With transportation and shelving, an extra large egg carton may cause roll on issues such as not maximising number in standardised boxes/shelves.
Or maybe it was introduced to simplify unit pricing. Dividing by 10 is easier than 12 for most of us…or maybe the start of the metrification/metrication of egg industry?
In this case, he was despatched to purchase one egg per person and ended up 17% short. This carton was the same size as the dozen and does not have “10” on the top, so he thought he was getting cartons of 12. You do make a valid point regarding Unit Pricing:- per egg or per kg/100g? Catering for a crowd, each getting one or two eggs - Per Egg. Recipes are usually in “per egg”, however I could reduce the number of eggs if I needed a lot and they were larger, but I tend to think cooks stick to the number proscribed. The “per kg” would allow a comparison between egg sizes - more yolk for money? Interestingly the 1970’s cook’s bible “The Australian Women’s Weekly Cookbook” ed Ellen Sinclair stipulates the eggs as “standard-sized 60 to 75g / 2oz to 2.5oz egg”. Eggs are getting smaller? Or the “standard” is lowering.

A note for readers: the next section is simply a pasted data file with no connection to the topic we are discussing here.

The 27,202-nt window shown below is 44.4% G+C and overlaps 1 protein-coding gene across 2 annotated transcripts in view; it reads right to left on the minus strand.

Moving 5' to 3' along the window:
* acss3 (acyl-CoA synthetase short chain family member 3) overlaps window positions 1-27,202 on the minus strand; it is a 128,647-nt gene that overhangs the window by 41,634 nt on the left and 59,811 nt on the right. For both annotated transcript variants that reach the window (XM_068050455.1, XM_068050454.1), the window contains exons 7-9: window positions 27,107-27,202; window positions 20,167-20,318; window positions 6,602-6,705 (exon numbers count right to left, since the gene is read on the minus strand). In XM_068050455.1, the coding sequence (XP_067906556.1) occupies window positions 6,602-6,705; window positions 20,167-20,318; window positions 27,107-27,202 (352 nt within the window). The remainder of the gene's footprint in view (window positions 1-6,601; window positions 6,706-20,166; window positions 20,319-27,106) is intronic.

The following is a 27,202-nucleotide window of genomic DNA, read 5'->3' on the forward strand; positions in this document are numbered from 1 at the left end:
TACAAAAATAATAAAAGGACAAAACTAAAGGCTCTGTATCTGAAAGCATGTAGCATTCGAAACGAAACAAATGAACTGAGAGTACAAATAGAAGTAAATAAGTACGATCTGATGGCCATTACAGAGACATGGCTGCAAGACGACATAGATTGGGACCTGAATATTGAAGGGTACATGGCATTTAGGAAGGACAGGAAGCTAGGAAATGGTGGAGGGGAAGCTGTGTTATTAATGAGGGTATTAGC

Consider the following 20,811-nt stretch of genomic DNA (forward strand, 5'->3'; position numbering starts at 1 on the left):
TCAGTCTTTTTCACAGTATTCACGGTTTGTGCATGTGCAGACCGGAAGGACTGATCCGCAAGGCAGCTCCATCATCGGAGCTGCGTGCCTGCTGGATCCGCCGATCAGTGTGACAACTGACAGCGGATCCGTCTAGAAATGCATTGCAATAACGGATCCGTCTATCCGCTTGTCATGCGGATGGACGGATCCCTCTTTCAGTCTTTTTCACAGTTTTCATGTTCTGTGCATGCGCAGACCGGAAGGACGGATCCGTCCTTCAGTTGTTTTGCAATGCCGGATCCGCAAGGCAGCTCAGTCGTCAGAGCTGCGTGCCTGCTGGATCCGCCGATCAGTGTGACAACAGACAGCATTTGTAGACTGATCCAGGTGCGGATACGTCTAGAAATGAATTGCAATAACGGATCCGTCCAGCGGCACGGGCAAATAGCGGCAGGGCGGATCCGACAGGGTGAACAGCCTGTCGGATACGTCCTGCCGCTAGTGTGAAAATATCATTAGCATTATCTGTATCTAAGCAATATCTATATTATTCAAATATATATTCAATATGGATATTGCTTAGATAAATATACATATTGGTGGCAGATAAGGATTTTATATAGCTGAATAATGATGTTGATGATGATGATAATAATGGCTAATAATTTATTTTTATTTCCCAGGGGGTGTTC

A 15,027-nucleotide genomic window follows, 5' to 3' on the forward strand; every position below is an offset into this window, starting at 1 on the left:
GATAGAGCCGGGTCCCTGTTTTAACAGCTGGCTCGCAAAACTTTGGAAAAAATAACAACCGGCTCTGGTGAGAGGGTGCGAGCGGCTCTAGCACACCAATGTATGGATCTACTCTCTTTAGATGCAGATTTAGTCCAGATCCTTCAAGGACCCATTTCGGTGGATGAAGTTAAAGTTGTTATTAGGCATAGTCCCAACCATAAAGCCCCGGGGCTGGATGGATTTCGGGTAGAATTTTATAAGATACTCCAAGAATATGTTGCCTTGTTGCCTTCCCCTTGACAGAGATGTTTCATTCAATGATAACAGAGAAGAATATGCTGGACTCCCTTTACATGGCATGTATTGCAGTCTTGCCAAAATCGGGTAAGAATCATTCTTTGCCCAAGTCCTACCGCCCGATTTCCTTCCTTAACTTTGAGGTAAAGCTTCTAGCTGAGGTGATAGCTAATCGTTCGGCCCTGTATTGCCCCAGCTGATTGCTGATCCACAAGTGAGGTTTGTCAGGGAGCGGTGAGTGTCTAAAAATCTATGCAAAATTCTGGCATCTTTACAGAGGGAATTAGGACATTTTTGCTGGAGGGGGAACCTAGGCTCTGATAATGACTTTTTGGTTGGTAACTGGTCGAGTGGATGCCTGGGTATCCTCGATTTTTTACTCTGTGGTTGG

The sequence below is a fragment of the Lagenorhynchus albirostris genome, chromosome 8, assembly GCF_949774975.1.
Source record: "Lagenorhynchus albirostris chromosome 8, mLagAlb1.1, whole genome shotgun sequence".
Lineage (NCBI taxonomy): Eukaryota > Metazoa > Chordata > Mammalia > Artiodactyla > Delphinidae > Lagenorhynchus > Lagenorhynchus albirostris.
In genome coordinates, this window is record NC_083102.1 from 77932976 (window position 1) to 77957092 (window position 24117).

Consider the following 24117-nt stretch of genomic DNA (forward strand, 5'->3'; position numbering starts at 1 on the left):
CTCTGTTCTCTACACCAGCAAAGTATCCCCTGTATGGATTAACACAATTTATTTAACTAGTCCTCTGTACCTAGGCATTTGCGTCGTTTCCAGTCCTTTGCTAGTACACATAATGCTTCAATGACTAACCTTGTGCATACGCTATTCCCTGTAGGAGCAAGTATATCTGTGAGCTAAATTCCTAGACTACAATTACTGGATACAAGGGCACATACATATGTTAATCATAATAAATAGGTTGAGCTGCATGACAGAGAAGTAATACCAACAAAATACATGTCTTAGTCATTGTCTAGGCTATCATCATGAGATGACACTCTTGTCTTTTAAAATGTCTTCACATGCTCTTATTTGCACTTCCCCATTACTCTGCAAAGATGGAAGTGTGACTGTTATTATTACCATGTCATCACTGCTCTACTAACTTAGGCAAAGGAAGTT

As an aside, he was chipped about getting Cage Eggs, however he pointed out all the ticks and that they were “happy hens” That’s what he saw, not the side panel, due, he said, to the way they were stacked.
certainly a lot happier hens than the ones in the meat section, or the ones in the pre-cooked roast shelves
There are Jumbo Eggs packaged in 12 to the carton and they weight about 70.5 g each. They fit in a standard carton so my take on the example from @zackarii is some company making a “killing” from consumers as every 5 boxes they sell this way they get another box to sell.